wherein H(Y/X) is the conditional entropy. The conditional entropy represents how much an amount of uncertainty of the core measure y depends on the variable x.

The processor 12 ranks the attributes. The performance of the statistical analysis provides for ranking the values for each variable by relevance to the pass/fail scores across the measure relevant patients of the medical facility.

Any attribute ranking function may be used. For example, the ranking is based on a pass/fail ratio associated with each value or value range. The attribute level indicates an interestingness according to the ratio of fails and passes. The pass/fail ratio may be used in any desired calculation, such as weighting based on one or more considerations. In one embodiment, a smoothed fail rate rank is given as:

FR(a)=Failsa+1(Passesa+Failsa)+2

where a is the attribute. For example, a is a certain doctor, department, or time range. Fails, and Passes, are the numbers of failed and passed patients who have this attribute. Other attribute rankings may be used.

The ranking may be refined, such as using a variance-based penalty term for the smoothed failure rate. Attributes associated with a greater variance may have the attribute ranking reduced as compared to attributes with a lesser variance but similar ranking. One possible function is given as:

FRP(a)=FR(a)-cFR(a)(1-FR(a))(Passesa+Failsa)

where c is a parameter to indicate the penalty level. c is selected by the user or set based on any criteria. For example, c=1.0.

The processor 12 may perform the statistical analysis in response to repeated user activations. Where the medical facility owns the software product or subscribes to the service, someone may perform the statistical analysis multiple times without commissioning studies. The statistical analysis may be performed for different quality criteria using the database of the medical facility. The performance is activated as desired or needed.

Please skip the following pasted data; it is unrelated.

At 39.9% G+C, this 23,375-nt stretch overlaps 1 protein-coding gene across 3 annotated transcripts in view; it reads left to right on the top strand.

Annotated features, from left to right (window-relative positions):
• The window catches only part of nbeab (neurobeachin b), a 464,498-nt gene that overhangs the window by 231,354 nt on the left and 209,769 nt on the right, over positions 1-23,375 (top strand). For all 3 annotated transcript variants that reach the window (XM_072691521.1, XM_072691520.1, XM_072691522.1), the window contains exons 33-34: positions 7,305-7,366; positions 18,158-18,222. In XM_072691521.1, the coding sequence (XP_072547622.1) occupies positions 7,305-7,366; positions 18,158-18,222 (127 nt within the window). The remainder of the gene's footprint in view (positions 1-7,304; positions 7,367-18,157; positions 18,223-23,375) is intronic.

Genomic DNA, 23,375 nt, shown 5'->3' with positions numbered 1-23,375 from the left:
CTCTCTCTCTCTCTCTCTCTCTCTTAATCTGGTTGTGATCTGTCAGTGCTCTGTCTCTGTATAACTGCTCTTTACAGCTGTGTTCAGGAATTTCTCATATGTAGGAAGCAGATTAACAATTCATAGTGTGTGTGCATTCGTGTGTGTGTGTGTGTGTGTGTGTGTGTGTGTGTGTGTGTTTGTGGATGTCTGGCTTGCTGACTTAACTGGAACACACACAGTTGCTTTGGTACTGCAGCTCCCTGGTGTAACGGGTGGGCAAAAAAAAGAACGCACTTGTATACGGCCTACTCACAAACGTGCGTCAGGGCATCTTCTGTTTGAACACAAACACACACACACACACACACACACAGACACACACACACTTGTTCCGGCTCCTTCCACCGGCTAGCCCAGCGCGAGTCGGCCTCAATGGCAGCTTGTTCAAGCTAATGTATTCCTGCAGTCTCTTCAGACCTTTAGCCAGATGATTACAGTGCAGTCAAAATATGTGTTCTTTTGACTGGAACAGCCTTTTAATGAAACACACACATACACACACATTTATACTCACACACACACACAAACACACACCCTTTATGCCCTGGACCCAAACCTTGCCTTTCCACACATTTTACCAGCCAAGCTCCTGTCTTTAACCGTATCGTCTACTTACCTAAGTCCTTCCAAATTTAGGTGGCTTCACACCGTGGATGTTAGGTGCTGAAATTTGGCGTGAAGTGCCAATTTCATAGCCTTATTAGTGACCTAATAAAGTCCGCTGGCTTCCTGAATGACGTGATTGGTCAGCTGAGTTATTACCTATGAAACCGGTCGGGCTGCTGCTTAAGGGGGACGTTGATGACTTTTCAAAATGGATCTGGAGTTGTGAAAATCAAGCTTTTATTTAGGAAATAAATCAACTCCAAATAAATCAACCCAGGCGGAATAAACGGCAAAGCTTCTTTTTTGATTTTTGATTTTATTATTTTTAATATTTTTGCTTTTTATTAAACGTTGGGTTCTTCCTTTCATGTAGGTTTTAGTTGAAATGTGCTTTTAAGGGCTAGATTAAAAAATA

In one embodiment, further information is determined. The rankings may be plotted over time or a variance over time determined. A trend analysis may be performed. Variables or values associated with increasing rankings may indicate trends to be addressed for quality improvement of patient care. By providing for multiple activations of statistical analysis over time due to the convenient availability of the software, a trend may be determined.

The processor 12 outputs a ranked list of factors, a ranked list of attributes, a specific factor, a specific attribute, a graph, statistics, quality score, and/or other information. For example, the processor 12 outputs one or more of the display of FIGS. 2 and 4-8 or similar graphs, charts or tables for the same or different variables and/or values. The output is to the display 16, but may additionally or alternatively be to the memory 14 or a remote location.

The output and/or inputs may be displayed to a user on the display 16. The display 16 is a CRT, LCD, plasma, projector, monitor, printer, or other output device for showing data.

The display 16 is at the medical facility for which the quality improvement is being performed. Since the quality improvement is a product or available for use during scoring or regularly, the location of the display 16 is local. Alternatively, the display 16 is remote from the medical facility.

The display 16 is configured to display an image. The image may be of a medical image, a user interface, charts, graphs, values, or other information. For example, the display 16 generates an image of the output information from the processor 12. The processor 12 configures the display by generating display values for the image. The display is text, graphical, or other display.

In one embodiment, the image is an identification of at least one of the identified variables. For example, the variables are output as a function of the rank. A list of variables is output. The variables more closely related to failures of the quality scores are output or highlighted by order, color or other visual indicator. Alternatively, a highest ranked variable or variables are output, such as the variables most relevant to quality improvement. For example, a list of all the variables or a number (e.g., 10) of the variables most relevant to failure is generated from conditional entropy for the PN-5b measure as:

1. Referring Doctor

2. Admitting Doctor

3. Attending Doctor

4. Nurse Status

5. Duration of Stay

6. Admission Time 4h (in 4 hour intervals)

7. Patient Type

8. Hospital Service

9. Patient Status Code

10. Admission Time 6h (in 6 hour intervals)

The first variable, referring doctor, is associated with the highest number of failures, and/or greatest relevance (e.g., greatest conditional entropy). Other ordering may be used.

Other information associated with the factor may be displayed, such as supporting statistics. For example, the frequency table entries associated with the factor or factors are displayed. As another example, attributes with or without ranking information are displayed for one or more of the variables. Ranked lists of variables and respective value rankings are output together or linked in the user interface. In another example, the quality score with or without supporting abstracted information is displayed with the variable.